Archive for July, 2012

Learning to win

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Andrew Curry and Andy Stubbings write: When British Cycling’s Performance Director Dave Brailsford launched the Sky road racing team in 2009 and announced that it would produce a British winner of the Tour de France within five years, most long-standing cycling fans were disbelieving. For all of Brailsford’s success in track cycling, le Tour was a very different proposition.

Britain had never got a rider into the top three, and the last British trade team to compete in the Tour had run out of money before it got to Paris. Winning the General Classification is an unforgiving business measured in seconds and minutes over three weeks of racing; the winner has to be able to excel at time trialling and cope with climbing (or vice versa) and hope they don’t have a bad day. Bradley Wiggins had finished 4th in 2009, but the consensus was that he was close to his limits.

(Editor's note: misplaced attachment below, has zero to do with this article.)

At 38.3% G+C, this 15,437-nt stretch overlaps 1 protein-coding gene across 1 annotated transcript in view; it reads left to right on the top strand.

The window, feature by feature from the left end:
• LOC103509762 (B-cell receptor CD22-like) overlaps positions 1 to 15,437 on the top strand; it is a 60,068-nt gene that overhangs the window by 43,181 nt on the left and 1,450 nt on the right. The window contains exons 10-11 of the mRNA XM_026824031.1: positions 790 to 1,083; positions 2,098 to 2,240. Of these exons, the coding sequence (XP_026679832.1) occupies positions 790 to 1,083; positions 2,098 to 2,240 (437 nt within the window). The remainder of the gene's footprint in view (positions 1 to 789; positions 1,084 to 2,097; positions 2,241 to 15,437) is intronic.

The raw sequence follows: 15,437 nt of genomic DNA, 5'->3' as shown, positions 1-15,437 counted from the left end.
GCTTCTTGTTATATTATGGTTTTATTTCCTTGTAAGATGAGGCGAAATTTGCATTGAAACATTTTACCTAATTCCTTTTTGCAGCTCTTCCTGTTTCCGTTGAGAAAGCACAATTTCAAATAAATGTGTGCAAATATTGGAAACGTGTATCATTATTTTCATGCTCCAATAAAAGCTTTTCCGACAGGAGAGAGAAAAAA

But British Cycling, on track and road, is an interesting type of learning organisation that combines an obsession with incremental improvement (shades of Clive Woodward’s approach to rugby union) while also searching for disruptive innovation opportunities as well. On the track, which is a controlled environment, especially in disciplines such as the pursuit, the one percents here and there add up, eventually, to a winning margin, helped by the smart use of psychology.

On the road, something more was required. Two or three innovations come to mind. The first was Chris Boardman’s ‘Secret Squirrel’ project, which experimented with technical improvements to equipment. The second involved looking outside of cycling’s traditional approaches to training and fitness, in this case to swimming and the coach Tim Kerrison, who brought different approaches to managing form and intensity. His first year wasn’t successful, while he learned about the new sport; Wiggins followed his 4th place in 2009 (with the Garmin team) with a 24th place with Sky. The coaching team put it down to learning and carried on. Most companies would have been less patient.